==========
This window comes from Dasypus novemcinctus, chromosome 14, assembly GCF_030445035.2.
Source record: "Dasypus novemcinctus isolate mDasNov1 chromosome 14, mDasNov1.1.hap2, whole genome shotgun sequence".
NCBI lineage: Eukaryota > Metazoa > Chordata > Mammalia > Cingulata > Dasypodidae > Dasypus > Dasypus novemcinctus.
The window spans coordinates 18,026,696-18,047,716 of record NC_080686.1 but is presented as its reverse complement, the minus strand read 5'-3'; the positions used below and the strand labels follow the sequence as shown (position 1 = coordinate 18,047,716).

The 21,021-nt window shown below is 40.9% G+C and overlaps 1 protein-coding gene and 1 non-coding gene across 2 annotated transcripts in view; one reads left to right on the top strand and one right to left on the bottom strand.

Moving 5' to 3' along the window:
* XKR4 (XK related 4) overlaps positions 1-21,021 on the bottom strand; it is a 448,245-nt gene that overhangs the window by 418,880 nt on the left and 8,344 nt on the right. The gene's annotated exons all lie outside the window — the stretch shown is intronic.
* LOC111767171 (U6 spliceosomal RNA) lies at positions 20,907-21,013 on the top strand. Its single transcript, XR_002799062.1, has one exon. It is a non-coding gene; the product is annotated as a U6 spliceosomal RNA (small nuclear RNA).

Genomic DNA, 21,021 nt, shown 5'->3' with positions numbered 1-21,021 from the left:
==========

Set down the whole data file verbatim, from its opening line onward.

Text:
This window comes from Dasypus novemcinctus, chromosome 14, assembly GCF_030445035.2.
Source record: "Dasypus novemcinctus isolate mDasNov1 chromosome 14, mDasNov1.1.hap2, whole genome shotgun sequence".
NCBI lineage: Eukaryota > Metazoa > Chordata > Mammalia > Cingulata > Dasypodidae > Dasypus > Dasypus novemcinctus.
The window spans coordinates 18,026,696-18,047,716 of record NC_080686.1 but is presented as its reverse complement, the minus strand read 5'-3'; the positions used below and the strand labels follow the sequence as shown (position 1 = coordinate 18,047,716).

The 21,021-nt window shown below is 40.9% G+C and overlaps 1 protein-coding gene and 1 non-coding gene across 2 annotated transcripts in view; one reads left to right on the top strand and one right to left on the bottom strand.

Moving 5' to 3' along the window:
* XKR4 (XK related 4) overlaps positions 1-21,021 on the bottom strand; it is a 448,245-nt gene that overhangs the window by 418,880 nt on the left and 8,344 nt on the right. The gene's annotated exons all lie outside the window — the stretch shown is intronic.
* LOC111767171 (U6 spliceosomal RNA) lies at positions 20,907-21,013 on the top strand. Its single transcript, XR_002799062.1, has one exon. It is a non-coding gene; the product is annotated as a U6 spliceosomal RNA (small nuclear RNA).

Genomic DNA, 21,021 nt, shown 5'->3' with positions numbered 1-21,021 from the left: